The Census Bureau is recommending that Hispanics be treated as a distinct race, a move that acknowledges the group's growing significance, but
could reduce their numbers in future surveys.
The census currently considers "Hispanics" an ethnicity, allowing people to identify both as Hispanic and as a member of a separate racial group. The proposed change would drop the ethnicity question, and simply ask about race, allowing people to check a box next to choices that include black, white, or Hispanic.
The proposal concerns some Hispanic political leaders who fear that it would lead to a lower overall Hispanic count as some people of mixed origin choose to identify as white or black.
"This is a hot-button issue," said Angelo Falcon, president of the National Institute for Latino policy in New York City and a community adviser to the census. "The burden will be on the Census Bureau to come up with evidence that wording changes will not undermine the Latino numbers."
But others doubt it will undermine the numbers because Latinos who are of European, African or indigenous American descent will more likely choose Latino as their race if it's an option.
"There'll be a lot fewer Hispanics checking the white box," said Tomas Jimenez, a sociology professor at Stanford University. He said the proposed change might better reflect how Latinos define themselves. If anything, making Hispanic a race "will probably mean a decrease in the population of people identifying as white," he said.
The proposal was among several Census Bureau recommendations released Wednesday, stemming from new government research on the best ways to count the nation's demographic groups. The other changes would drop use of "Negro" from census surveys and add write-in categories Arabs and Middle Easterners to specifically identify themselves.
The changes are based on research conducted during the 2010 census that showed many people who filled out the traditional form did not feel they fit within the five government-defined racial categories: white, black, Asian, Pacific Island and Native Indian/Alaska Native.
More than 14 million Californians identified themselves as Latino/Hispanic in the 2010 census, and a growing number, in the race category, are describing themselves as "some other race."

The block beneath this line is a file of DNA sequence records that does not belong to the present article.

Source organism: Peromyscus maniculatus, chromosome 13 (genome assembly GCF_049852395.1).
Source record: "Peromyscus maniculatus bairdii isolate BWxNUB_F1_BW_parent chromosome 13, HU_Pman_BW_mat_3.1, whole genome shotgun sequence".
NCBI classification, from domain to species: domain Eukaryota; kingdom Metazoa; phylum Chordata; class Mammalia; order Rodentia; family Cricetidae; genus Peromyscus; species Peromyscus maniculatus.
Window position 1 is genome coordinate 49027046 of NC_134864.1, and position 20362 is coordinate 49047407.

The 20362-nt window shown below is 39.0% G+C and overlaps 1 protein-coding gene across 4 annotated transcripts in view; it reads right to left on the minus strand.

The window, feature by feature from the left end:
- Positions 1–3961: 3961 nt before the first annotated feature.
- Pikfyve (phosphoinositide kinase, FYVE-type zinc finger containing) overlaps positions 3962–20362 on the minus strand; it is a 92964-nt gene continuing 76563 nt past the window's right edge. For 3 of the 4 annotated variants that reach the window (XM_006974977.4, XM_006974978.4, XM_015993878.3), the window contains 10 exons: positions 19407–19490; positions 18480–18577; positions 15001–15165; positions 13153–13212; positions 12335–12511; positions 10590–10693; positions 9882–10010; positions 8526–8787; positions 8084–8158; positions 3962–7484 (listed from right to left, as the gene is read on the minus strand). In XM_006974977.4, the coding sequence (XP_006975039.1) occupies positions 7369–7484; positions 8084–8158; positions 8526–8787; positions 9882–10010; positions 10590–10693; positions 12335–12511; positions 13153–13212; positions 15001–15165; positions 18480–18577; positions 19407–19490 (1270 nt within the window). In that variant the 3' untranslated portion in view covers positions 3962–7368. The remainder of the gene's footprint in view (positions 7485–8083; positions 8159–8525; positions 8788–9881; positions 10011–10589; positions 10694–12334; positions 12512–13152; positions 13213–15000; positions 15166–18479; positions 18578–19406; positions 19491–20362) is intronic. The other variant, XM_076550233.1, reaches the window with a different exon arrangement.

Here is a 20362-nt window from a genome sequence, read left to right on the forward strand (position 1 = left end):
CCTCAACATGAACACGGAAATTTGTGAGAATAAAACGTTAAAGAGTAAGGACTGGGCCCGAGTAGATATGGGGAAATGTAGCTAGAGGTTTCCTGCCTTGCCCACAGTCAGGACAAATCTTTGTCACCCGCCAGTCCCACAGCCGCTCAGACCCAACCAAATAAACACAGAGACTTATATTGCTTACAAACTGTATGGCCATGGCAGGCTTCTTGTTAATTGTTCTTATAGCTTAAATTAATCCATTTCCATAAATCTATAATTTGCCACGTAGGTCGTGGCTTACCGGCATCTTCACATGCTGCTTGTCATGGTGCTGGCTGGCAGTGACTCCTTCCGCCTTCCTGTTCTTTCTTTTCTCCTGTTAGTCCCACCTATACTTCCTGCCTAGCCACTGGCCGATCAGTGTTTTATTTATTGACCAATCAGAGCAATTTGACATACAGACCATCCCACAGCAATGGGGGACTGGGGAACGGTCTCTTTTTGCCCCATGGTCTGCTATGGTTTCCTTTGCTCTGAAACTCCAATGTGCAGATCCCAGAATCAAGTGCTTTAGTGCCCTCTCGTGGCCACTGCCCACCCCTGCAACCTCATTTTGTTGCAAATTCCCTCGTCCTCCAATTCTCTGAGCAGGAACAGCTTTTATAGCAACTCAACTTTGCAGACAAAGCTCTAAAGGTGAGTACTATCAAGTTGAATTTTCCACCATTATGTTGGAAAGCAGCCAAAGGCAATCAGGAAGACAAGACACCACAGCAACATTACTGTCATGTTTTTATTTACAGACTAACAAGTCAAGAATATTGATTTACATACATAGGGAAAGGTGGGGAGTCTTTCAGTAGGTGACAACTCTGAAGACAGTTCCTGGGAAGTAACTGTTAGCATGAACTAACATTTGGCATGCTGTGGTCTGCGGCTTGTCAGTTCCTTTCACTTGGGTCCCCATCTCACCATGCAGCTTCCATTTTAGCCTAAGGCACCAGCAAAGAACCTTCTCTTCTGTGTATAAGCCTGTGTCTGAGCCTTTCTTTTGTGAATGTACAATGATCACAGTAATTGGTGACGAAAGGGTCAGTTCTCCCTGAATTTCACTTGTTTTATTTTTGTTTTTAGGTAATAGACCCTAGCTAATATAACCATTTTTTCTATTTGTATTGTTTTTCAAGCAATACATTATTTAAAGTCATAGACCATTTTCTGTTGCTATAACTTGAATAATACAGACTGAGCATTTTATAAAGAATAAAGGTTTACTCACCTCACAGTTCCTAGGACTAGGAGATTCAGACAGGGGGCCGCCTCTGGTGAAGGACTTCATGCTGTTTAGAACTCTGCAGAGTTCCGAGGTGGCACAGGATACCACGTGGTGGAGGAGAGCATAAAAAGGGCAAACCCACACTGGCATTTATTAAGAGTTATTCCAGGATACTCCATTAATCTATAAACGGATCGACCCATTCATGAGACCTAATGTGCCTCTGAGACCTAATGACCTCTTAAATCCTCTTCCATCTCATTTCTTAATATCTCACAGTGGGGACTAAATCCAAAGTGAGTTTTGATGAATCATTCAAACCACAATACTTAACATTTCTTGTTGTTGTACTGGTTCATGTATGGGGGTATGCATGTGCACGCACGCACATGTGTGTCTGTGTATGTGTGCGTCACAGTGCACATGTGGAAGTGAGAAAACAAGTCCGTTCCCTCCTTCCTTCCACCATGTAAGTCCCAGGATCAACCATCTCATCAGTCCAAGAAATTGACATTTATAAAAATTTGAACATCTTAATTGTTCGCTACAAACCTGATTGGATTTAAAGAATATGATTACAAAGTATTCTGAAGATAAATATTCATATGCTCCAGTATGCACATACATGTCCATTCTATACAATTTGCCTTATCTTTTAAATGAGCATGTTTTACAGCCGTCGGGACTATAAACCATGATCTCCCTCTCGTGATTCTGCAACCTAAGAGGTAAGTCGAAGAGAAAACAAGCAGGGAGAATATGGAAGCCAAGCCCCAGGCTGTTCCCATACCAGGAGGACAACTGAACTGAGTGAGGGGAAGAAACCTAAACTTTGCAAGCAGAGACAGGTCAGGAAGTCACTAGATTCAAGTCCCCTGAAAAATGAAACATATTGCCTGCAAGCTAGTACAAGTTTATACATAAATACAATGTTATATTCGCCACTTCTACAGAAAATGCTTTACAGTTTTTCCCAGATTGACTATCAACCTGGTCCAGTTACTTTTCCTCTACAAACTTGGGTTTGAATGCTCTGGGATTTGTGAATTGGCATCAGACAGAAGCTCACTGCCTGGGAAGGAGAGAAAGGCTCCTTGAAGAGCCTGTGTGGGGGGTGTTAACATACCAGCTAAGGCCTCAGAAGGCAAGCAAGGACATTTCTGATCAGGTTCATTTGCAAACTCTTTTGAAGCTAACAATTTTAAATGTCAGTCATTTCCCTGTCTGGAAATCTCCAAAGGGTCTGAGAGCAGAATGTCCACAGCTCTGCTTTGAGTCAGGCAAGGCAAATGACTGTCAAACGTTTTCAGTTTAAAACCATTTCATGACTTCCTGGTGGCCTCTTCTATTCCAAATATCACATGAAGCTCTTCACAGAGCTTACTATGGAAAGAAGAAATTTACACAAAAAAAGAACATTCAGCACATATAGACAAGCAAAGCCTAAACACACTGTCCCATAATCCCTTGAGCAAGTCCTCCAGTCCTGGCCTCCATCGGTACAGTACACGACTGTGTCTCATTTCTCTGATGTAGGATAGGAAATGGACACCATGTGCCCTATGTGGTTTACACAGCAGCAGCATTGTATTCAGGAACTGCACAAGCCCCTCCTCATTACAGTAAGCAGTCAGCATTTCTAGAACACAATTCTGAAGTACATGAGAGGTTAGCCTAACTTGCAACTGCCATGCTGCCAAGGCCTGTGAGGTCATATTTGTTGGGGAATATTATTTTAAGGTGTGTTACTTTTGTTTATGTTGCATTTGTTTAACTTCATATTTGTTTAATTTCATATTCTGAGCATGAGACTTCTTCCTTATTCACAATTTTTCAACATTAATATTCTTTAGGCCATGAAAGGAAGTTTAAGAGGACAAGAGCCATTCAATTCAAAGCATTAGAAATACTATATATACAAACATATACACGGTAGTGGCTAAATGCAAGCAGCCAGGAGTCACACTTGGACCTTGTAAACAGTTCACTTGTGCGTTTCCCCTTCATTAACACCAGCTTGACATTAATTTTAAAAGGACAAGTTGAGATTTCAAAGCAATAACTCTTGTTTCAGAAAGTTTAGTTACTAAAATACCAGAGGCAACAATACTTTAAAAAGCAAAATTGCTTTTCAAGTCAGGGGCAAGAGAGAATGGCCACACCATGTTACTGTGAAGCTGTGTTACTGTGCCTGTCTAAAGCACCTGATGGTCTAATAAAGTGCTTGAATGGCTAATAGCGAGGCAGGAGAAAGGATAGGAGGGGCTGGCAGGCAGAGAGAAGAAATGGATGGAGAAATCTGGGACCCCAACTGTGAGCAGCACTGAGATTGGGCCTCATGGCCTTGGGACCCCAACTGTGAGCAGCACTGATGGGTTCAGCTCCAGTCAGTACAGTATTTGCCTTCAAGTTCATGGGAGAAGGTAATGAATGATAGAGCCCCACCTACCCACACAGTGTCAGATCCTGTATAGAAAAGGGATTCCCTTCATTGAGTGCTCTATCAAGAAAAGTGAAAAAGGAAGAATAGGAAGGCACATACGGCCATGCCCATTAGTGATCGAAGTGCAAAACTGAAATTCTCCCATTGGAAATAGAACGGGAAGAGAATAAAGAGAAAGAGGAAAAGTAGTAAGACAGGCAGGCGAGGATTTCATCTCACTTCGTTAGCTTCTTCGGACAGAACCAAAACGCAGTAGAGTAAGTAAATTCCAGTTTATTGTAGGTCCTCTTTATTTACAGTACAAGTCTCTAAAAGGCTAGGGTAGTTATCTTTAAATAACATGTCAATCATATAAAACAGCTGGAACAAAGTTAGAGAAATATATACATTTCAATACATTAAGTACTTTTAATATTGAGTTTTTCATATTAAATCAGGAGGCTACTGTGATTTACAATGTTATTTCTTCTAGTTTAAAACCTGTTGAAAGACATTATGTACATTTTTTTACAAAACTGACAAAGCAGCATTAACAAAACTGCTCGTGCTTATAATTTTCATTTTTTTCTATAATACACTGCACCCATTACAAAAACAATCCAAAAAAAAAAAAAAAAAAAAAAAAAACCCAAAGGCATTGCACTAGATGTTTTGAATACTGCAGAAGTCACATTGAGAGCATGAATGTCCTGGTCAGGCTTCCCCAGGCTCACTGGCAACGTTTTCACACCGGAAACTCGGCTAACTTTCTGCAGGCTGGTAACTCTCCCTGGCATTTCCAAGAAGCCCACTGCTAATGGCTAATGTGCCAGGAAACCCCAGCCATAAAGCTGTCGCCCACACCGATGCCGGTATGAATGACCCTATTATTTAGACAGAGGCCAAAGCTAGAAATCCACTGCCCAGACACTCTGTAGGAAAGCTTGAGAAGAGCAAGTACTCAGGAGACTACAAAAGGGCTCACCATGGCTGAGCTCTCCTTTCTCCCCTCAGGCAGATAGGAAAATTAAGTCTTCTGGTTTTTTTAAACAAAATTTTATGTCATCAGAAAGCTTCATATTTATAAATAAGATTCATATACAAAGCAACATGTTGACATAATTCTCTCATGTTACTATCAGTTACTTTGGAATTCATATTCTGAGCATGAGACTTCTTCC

Nationally, about 18 million -- roughly 37 percent -- Latinos used the "some other race" category.
"It's critical that race and ethnicity reflect how people identify themselves," Census director Robert Groves said.
The term "Negro" is slated for elimination after several African-Americans took umbrage with the 2010 census question asking if a person was "black, African-American or Negro."
Oakland NAACP leader George Holland said the term wasn't acceptable to him, but questioned its removal at a time when some older African-Americans still identify as "Negroes."
"I just don't want to cause any friction," he said. "I don't want to alienate anyone."
Government research in 2010 found that removing the term "Negro" did not lower the response rates among African-Americans.
The wording in census surveys can also be highly political: census data are used to distribute more than $400 billion in federal aid and draw political districts and thus can elicit concern if a change were to yield a lower response.
Whether the question is asked as a race or ethnicity, it is important to count Latinos and other groups, said UC Berkeley Political Science professor Lisa Garcia Bedolla.
"There are important disparities in health, education and economic indicators" she said. "The only way we can target intervention and make sure the intervention is working is to track these categories."
The government definitions of racial groups are set by the White House Office of Management and Budget. Currently, Hispanics are an ethnic group, which means although they share a common language, culture and heritage, they do not share a common race. They can be black, white, Asian, American Indian or descended from original peoples of a place colonized by Spain.
Changes to questions on census forms also must be approved by Congress.
Many demographers predict a wider range of responses on census forms and blurring of racial categories over the next 50 years as the minority population grows and interracial marriage becomes more common.
For many Latinos, the proposed changes could clear up some of the confusion around their identity on the census, but leave them in a quandary over how to identify themselves.
Richmond City Councilwoman Jovanka Beckles, who is black and a native of Panama, said she'll simply check both boxes: black and Latino.
"I'm a Latin American who is now American, so I'm a Latin African-American. It gets to be a little confusing."
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